A lot of people take a book to bed, confident a few pages of text will help them nod off. That’s not me. As a reviewer, I take my reading far too seriously. Yet, settling down after dinner for two to three hours immersed in a book, I often wonder how long it will take for the words to blur, or for that jolt into wakefulness that signals the end of a micro-sleep. Why oh why?
In the dying days of the old asylums, three paths intersect.
A brother and sister separated for fifty years and the idealistic young social worker who tries to reunite them. Will truth prevail over bigotry, or will the buried secret keep family apart?
Told with compassion and humour, Anne Goodwin’s third novel is a poignant, compelling and brilliantly authentic portrayal of asylum life, with a quirky protagonist you won’t easily forget.
Three short reviews of quirky novels published in the UK this month that have taken me around the world without having to leave my armchair. The first, set in Australia, marries historical fact with a lonely alien visitor. The second, set in South Africa, posits an alternative near future where the sick are quarantined. The third, a German translation set in Japan, pairs a suicidal student with an expert on beards for a journey in the footsteps of a revered haiku poet.
Two novels in which kings have their way: in the first, the Hebrew King David and English King Henry appear as characters; in the second, we see the impact of the illiterate despot who rules the unnamed Arab country in the miserable lives of the women.
Hot on the heels of The Old Drift, I found myself reading another two debuts about hair. In the first, although I don’t mention it in my review, you can see from the cover image that Queenie has great hair; in the second, the title’s a giveaway. Both novels also address discrimination (albeit not deeply enough for my liking): in the first as experienced by a young black woman in London; in the second it’s the trials of a lower caste woman in rural India condemned to shift shit with her bare hands and a Canadian lawyer hitting a professional brick wall when she gets sick.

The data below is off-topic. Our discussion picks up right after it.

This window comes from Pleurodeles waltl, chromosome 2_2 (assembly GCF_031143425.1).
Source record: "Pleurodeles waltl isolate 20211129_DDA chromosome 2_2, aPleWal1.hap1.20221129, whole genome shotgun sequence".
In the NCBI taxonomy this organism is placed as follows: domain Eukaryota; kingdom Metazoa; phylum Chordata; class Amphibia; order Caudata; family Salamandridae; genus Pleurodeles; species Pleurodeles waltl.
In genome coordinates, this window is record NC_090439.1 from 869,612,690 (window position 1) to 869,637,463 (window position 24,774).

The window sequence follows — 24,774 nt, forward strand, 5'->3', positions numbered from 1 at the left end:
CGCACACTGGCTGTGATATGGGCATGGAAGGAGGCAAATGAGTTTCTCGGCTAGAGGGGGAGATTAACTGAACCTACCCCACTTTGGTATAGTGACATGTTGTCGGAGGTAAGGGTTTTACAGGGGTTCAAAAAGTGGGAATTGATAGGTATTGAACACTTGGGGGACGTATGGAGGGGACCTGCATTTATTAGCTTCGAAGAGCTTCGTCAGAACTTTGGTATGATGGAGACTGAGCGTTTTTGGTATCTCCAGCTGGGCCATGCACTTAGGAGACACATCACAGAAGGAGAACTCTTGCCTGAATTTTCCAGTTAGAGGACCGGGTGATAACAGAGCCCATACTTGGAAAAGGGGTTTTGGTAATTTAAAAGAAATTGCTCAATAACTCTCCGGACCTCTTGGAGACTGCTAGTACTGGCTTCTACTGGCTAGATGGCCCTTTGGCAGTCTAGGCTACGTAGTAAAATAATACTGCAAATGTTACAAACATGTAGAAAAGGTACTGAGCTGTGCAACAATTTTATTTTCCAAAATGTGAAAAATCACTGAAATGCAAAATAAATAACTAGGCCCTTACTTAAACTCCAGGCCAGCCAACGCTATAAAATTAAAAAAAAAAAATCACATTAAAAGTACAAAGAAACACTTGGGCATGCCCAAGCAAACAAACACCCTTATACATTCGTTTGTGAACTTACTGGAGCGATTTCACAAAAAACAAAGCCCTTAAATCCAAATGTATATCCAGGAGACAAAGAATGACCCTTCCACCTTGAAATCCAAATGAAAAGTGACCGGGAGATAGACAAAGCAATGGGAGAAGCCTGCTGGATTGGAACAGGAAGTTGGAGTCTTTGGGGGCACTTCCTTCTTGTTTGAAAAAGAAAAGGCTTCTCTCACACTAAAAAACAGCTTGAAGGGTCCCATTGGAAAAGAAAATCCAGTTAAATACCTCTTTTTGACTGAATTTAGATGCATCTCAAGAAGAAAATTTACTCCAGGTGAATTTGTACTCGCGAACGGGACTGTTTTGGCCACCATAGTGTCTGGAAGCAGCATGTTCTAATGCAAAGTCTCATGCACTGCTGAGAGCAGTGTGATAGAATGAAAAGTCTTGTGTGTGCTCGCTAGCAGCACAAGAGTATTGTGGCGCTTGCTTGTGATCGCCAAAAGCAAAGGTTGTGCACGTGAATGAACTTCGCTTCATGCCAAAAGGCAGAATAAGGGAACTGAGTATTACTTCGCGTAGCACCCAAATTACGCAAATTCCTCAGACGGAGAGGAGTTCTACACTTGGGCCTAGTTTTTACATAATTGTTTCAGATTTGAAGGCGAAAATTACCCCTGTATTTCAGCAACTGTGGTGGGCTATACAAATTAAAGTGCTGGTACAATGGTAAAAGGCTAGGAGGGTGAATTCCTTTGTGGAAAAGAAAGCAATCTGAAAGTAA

Two recent debuts about women on an unplanned journey of self discovery: the first by finding a place of healing after years of trauma; the second by uncovering the truth about her parentage. Both women must travel to another part of the British Isles to find redemption; both must overcome obstacles to their understanding, to loving and being loved.
Novel perspectives on psychoanalysis and psychodynamic psychotherapy: The Saturday Morning Murder & A Good Enough Mother
If you’ve read my previous reviews of fictional therapists, you’ll be aware that I’m often disappointed in authors who seem to have neglected their background research. Not so with these two novels: the first, set in Jerusalem in the late 1980s, providing an excellent insight into the closed and potentially claustrophobic culture of psychoanalysis; the second, set in contemporary London, clarifying the key principles of psychodynamic psychotherapy. Both are flagged as crime: the first a police procedural; the second more psychological suspense.
finding truth through fiction
Annecdotal is where real life brushes up against the fictional.
Annecdotist is the blogging persona of Anne Goodwin:
slug-slayer, tramper of moors,
author of three fiction books.
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Anne Goodwin's books on Goodreads
Sugar and Snails
ratings: 52 (avg rating 4.21)
ratings: 60 (avg rating 3.17)
ratings: 9 (avg rating 4.56)
GUD: Greatest Uncommon Denominator, Issue 4
ratings: 9 (avg rating 4.44)
The Best of Fiction on the Web
ratings: 3 (avg rating 4.67)